They didn’t trust us. They wanted to know what our agenda was – they asked if we were going to take their land away. They were waiting for a catch. First three months were gone. Then six months. Groenewald was hitting borehole after borehole. Water was coming. And then they realised there is no catch. We sent them truckload after truckload of fodder. Finally, they realised there is no catch.”

In Graaff-Reinet, eight truckloads of fodder will be delivered to farmers on Tuesday 14 October.

Sooliman said he was witness to the incredible spirit of sharing among farmers.

At Ladismith, Aberdeen, Adelaide, Mossel Bay, farmers would share the food we bring. They would deliver food to the emerging farmers with their own trucks.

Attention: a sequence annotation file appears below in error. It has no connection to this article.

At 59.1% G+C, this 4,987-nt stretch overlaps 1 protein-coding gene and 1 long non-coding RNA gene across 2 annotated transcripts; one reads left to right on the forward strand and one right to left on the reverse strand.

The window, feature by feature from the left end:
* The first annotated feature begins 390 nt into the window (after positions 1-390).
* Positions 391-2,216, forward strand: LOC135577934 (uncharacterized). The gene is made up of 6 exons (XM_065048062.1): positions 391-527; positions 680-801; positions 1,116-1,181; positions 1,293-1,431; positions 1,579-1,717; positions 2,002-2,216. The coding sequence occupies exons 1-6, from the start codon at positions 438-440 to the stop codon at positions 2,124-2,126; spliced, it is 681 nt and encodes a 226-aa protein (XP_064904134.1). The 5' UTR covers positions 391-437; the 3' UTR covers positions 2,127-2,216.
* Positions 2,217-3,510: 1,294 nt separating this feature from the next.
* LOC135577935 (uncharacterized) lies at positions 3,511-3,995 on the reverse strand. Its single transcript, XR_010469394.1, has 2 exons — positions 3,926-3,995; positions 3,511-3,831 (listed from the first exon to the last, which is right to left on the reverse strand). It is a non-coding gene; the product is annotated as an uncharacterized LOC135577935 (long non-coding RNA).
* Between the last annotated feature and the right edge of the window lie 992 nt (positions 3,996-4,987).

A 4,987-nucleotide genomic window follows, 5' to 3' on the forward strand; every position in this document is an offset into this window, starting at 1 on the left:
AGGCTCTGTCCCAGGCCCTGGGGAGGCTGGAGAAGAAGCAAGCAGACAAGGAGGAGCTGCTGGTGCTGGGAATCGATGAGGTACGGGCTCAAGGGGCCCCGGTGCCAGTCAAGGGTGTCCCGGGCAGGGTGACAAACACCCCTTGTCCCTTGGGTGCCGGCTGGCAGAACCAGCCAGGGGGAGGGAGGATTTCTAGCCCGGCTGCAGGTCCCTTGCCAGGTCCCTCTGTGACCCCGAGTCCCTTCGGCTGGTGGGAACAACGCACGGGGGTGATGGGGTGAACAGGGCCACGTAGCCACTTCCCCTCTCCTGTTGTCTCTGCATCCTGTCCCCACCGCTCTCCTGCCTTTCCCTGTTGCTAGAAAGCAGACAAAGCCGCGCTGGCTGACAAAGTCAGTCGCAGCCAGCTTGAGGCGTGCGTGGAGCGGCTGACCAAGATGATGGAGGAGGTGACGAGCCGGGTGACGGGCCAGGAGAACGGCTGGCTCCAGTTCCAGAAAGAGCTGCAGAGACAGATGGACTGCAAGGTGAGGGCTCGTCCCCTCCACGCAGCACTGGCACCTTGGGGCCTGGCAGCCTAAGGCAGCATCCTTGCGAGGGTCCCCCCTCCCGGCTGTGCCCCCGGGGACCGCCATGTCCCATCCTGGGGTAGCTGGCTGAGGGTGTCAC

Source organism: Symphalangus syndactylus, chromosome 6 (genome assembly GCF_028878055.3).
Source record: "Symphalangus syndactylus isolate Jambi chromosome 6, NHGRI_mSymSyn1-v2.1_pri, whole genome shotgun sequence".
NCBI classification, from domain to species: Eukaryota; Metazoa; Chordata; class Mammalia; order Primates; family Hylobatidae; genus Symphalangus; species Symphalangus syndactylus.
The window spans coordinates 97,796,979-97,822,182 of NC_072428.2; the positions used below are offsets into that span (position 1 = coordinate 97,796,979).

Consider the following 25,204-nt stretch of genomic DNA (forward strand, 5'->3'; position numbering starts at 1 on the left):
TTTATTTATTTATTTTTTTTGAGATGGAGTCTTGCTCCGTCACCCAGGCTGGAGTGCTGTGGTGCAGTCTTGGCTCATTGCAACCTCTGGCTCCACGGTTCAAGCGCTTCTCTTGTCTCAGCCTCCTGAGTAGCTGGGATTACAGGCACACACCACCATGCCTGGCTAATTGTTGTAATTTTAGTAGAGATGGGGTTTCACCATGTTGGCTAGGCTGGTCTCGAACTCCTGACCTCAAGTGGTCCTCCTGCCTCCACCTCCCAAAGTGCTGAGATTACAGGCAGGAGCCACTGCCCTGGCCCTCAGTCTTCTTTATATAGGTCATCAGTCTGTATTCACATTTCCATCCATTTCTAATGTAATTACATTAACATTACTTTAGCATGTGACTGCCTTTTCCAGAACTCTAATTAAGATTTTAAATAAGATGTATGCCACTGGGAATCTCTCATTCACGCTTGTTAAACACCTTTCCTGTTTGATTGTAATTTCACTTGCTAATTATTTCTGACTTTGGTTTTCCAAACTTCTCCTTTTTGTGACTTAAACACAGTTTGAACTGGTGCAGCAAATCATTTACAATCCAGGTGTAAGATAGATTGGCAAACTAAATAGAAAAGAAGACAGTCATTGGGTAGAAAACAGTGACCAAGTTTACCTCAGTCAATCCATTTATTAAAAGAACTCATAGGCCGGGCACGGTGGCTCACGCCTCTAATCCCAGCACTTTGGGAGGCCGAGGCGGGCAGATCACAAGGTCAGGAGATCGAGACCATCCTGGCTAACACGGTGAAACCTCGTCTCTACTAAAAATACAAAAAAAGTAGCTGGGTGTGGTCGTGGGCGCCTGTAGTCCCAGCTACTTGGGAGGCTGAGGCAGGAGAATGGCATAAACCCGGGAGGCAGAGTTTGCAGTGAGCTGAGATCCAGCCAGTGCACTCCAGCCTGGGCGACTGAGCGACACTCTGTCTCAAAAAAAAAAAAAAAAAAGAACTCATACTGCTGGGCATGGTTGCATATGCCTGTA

A drought is a slow killer. It is like a cancer. Slowly eating away at everybody and everything. People always believe the rain will come. We can’t fix this overnight. Grass won’t grow overnight. In Fraserburg in the Northern Cape, the town has shut down because of the drought.

In many cases, farmers have a pride issue. Not pride in the negative sense. Pride in what you have achieved without putting your hand out. They won’t ask and they won’t ask and they won’t ask. It makes one hell of a difference when we have Groenewald with us. He knows what to say. He understands their hearts.

I had a call now from the Northern Cape where a lady phoned to ask for food for the farmers. I asked again. ‘What did you say? Did you say farmers?’ She said, ‘Yes. Farmers.’ ” MC